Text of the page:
Marine liquid hydrogen value chain– considerations
A complete liquid hydrogen value chain is currently in development on the west coast of Norway. What are the key issues affecting the development of such a large scale cooperation project?
In order to achieve the international and national goals and commitments to reduce CO2-emissions, several companies within the maritime sector are now looking into alternatives to conventional fuel.
The most common alternative is electric power and use of batteries, but such technology currently has its limits due to weight, capacity and consumption, and might not be a viable alternative for all types of vessels. The maritime industry is therefore also looking into other types of low and zero-emission fuels, such as liquid hydrogen. This may in particular be necessary for large and high speed vessels, such as cruise ships and high speed ferries.
A key barrier to the potential use of liquid hydrogen as an alternative source of fuel for the maritime industry in Norway has been the lack of a sufficient number of end-users. The result has been an inefficient value chain and a corresponding high cost. End-users have therefore not had any real incentive to change from conventional fuel to liquid hydrogen. In order to seek to change this, a consortium comprising nine companies active on all levels of a potential value chain for liquid hydrogen was established late 2019 in Norway.
Establishing such a new value chain raises several legal, economic and technical questions. It involves several areas of law, and not only the participants in the consortium, but also third parties and public authorities. In this short article we will describe some of the considerations in these types of projects.
Legal framework – from letter of intent to execution
In projects where several companies cooperate, it is necessary to have a solid legal framework which clearly sets out each participant’s rights and obligations, as well as certain governance principles for the cooperation. In the early phases of a project, this may be done on a high level basis in the form of a letter of intent or similar “soft”-binding documents. However, once the project starts, it is necessary to set out these principles in more detail. This is normally done in the form of a consortium agreement.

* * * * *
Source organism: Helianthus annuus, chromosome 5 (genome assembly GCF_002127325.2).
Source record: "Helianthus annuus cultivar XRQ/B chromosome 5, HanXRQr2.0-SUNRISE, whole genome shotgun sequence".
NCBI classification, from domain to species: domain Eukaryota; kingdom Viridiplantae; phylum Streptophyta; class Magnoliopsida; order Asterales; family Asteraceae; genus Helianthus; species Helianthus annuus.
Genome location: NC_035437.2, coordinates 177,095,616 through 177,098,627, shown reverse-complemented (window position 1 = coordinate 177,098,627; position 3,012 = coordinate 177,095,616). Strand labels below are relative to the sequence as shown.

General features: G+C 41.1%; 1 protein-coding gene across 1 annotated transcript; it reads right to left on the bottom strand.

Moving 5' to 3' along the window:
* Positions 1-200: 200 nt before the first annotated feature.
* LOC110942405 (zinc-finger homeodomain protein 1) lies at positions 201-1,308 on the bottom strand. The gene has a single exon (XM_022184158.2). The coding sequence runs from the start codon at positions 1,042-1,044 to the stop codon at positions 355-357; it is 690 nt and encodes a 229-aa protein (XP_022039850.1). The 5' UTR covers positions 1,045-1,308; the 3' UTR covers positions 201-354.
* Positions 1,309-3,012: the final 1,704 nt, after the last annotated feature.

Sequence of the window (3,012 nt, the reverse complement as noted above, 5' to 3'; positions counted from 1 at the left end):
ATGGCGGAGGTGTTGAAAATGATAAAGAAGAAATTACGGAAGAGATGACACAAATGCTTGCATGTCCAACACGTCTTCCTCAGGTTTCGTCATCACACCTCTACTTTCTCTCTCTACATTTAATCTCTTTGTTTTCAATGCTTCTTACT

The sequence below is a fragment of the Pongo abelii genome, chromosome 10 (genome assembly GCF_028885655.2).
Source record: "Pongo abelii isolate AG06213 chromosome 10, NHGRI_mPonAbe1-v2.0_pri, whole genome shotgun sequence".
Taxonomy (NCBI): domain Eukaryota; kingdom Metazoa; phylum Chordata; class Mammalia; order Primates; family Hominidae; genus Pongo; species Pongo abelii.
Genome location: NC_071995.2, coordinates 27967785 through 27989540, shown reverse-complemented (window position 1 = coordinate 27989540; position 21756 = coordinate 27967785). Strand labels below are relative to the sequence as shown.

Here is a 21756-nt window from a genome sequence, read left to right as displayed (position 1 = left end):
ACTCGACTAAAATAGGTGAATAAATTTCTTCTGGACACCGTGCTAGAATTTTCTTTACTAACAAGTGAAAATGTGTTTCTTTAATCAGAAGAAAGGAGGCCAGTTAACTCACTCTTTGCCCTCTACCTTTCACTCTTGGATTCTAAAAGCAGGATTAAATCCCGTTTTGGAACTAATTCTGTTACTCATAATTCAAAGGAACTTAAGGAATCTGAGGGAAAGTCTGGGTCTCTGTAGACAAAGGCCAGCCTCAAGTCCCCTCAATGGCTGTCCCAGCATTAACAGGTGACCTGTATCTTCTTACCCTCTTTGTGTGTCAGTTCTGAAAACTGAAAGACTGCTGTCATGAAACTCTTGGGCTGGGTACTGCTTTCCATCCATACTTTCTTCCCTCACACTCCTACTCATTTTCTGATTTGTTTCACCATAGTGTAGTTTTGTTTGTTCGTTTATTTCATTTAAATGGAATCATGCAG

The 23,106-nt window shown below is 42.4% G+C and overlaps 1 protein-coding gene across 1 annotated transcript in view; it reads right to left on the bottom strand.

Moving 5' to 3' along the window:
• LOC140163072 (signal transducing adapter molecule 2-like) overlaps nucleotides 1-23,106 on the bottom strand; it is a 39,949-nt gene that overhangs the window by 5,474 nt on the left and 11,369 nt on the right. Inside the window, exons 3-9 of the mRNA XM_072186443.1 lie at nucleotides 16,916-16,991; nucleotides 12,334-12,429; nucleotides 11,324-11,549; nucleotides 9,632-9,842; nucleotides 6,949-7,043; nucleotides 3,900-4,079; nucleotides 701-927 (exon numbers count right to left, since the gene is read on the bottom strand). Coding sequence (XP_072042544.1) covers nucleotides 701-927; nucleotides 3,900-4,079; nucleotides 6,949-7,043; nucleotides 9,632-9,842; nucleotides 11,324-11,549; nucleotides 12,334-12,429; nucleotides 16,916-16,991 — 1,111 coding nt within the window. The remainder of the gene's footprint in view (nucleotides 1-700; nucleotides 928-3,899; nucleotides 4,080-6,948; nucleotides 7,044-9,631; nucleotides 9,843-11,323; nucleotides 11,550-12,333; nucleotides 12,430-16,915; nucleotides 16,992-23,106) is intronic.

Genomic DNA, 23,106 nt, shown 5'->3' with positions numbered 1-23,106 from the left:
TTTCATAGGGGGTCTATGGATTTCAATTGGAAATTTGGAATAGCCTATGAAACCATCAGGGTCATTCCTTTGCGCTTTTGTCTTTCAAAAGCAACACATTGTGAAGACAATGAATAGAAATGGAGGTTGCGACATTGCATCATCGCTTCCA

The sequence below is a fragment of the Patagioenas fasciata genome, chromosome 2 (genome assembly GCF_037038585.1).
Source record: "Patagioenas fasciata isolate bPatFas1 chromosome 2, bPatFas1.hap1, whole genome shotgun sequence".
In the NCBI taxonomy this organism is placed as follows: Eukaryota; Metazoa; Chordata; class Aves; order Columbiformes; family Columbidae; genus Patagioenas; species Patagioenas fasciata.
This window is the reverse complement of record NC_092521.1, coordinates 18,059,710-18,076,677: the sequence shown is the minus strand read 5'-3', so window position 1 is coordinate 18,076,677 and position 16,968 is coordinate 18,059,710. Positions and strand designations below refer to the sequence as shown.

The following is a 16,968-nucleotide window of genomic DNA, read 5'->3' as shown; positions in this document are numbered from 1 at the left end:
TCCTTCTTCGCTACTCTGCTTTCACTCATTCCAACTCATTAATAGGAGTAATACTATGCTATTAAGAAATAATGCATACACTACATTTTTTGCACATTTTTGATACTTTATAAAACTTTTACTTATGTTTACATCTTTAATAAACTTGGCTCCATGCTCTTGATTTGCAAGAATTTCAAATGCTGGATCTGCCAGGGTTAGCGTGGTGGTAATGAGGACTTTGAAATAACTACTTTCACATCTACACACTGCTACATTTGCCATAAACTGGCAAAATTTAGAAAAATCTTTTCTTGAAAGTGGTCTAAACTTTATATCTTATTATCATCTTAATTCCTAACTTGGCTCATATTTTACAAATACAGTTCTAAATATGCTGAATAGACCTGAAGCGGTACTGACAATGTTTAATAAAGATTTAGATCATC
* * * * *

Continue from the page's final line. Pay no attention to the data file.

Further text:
A consortium agreement includes rules on each of the participants financial contributions, a budget, a description of what the participants shall deliver and develop, and a project schedule. Further, it will typically contain rules on governance and organisation, intellectual property rights, as well as provisions on default, liability, termination and confidentiality. Depending on the participants and the type of project, other matters such as competition law, pre-agreement on transfer or right to use intellectual property rights, exclusivity and warranties could also be relevant. If the project receives public funding, the public funding authorities may also have specific requirements that they will want built into the agreement.
It is important that the consortium agreement takes into account the particulars of the project, how it is intended to progress, and what its results are intended to be. In the event of establishment of a new value chain, the participants may for example envision that there may be sub-projects, or that it is necessary to establish new companies for the purposes of execution and commercialisation. Such matters should, to the extent possible, be addressed early and regulated in the consortium agreement. If not, there may be difficult discussions between the participants at a later stage in the project.
Execution of a project may be done by all of the participants individually, or through collaboration between all or some of the participants.
It may also be divided between the participants depending on which markets they are currently active in. For example, while it may be necessary for ship owners to be part of a project, it may not make sense that they also participate in commercialisation and execution of the production and supply of fuel.
Certain parts of the project may also require substantial investment, with the consequence that two or more participants decide to establish a jointly owned company – a joint venture. The specifics for such joint ventures are normally separately agreed in partnership or shareholders’ agreements.
Receiving state aid
In order to establish and carry out a project, funding from public authorities may be necessary. This is particularly the case for new technology or development of new value chains, which may not in itself be commercially viable without public funding.